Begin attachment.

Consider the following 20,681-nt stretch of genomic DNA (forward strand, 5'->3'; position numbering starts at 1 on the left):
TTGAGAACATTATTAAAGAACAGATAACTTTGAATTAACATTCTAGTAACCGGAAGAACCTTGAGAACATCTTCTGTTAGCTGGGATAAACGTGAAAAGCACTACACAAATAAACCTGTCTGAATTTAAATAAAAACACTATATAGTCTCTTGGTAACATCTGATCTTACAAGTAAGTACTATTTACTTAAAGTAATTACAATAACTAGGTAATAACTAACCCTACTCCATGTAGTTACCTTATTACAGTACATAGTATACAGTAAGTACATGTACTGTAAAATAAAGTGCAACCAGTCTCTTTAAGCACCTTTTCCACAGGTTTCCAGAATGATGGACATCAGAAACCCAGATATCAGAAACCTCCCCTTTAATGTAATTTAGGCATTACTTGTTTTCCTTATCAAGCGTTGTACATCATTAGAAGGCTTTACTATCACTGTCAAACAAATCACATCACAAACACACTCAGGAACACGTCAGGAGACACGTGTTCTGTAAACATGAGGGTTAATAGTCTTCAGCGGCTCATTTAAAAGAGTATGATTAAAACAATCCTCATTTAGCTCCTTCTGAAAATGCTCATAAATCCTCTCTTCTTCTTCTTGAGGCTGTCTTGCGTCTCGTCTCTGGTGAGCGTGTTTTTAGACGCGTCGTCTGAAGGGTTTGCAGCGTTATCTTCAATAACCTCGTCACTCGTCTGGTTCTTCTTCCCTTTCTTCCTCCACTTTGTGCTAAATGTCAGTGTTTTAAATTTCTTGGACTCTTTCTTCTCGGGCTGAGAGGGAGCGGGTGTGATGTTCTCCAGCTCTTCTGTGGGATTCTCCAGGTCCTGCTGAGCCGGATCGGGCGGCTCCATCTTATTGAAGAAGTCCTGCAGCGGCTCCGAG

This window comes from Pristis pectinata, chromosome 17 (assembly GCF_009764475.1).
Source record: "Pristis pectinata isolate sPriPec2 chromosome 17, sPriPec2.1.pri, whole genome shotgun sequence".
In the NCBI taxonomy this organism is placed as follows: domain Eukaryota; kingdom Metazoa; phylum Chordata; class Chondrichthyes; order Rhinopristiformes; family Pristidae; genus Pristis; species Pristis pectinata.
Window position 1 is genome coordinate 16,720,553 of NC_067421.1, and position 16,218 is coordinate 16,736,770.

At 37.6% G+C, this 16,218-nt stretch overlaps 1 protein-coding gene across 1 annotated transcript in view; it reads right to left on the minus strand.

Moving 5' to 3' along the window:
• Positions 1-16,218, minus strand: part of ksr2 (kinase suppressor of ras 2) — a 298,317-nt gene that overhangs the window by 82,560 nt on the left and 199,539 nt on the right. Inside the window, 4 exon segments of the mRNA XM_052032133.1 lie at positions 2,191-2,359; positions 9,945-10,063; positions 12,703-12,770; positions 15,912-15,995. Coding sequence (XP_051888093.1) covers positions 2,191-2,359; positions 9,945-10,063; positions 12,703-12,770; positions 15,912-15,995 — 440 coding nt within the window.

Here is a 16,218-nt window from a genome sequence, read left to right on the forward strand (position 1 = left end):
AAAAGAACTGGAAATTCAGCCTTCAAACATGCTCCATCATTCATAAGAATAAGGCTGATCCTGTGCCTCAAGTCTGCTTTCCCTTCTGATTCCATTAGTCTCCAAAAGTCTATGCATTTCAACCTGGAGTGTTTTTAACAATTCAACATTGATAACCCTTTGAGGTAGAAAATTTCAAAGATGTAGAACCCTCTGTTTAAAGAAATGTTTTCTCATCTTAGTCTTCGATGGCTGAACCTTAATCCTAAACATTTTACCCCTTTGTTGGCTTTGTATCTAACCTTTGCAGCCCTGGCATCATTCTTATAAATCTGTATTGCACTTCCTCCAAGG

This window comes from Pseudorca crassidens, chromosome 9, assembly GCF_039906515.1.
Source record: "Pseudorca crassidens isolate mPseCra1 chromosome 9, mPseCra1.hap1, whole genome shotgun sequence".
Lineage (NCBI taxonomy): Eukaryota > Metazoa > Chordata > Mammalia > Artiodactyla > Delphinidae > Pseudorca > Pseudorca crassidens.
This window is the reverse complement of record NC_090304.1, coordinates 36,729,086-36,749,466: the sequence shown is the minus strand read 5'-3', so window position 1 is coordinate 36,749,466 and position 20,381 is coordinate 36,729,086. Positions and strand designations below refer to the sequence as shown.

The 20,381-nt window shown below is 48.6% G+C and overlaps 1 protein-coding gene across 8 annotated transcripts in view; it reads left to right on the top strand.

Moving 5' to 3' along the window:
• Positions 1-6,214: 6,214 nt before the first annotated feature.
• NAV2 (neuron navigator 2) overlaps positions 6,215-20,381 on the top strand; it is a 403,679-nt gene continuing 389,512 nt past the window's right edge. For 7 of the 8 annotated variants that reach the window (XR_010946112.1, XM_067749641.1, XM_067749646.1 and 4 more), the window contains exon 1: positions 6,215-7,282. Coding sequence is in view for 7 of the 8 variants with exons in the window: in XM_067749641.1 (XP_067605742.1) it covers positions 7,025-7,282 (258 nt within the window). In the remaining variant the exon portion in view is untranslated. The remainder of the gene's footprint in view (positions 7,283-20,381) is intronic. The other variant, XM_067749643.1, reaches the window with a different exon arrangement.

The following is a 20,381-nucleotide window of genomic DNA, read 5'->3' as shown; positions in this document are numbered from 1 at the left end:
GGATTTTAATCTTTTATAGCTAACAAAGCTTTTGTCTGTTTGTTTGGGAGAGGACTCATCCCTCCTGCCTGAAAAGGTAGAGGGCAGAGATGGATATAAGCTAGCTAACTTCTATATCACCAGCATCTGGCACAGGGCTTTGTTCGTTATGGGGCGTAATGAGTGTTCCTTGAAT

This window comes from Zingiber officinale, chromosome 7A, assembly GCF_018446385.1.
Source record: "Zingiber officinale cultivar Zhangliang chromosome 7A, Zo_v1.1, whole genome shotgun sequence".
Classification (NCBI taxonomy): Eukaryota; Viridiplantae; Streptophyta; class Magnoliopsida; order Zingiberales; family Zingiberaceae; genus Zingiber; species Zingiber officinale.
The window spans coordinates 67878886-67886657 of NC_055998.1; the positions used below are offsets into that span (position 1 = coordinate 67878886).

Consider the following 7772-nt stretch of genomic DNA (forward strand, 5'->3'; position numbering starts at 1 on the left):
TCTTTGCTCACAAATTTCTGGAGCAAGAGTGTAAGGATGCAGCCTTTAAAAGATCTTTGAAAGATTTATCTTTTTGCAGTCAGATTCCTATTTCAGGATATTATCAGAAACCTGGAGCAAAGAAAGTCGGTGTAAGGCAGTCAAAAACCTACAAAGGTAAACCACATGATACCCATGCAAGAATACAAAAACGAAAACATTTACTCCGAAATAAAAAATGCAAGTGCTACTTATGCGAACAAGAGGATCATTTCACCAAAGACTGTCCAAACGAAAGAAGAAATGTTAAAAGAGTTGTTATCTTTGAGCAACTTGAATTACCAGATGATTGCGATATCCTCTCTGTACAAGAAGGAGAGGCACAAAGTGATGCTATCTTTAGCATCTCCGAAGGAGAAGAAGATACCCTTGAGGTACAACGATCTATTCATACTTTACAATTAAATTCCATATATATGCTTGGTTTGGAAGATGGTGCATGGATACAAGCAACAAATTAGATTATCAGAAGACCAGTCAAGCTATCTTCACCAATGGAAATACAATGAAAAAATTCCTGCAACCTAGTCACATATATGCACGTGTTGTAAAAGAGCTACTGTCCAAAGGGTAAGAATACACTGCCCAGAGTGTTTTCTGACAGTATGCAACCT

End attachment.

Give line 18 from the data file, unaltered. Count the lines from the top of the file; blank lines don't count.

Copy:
• Positions 1-6,214: 6,214 nt before the first annotated feature.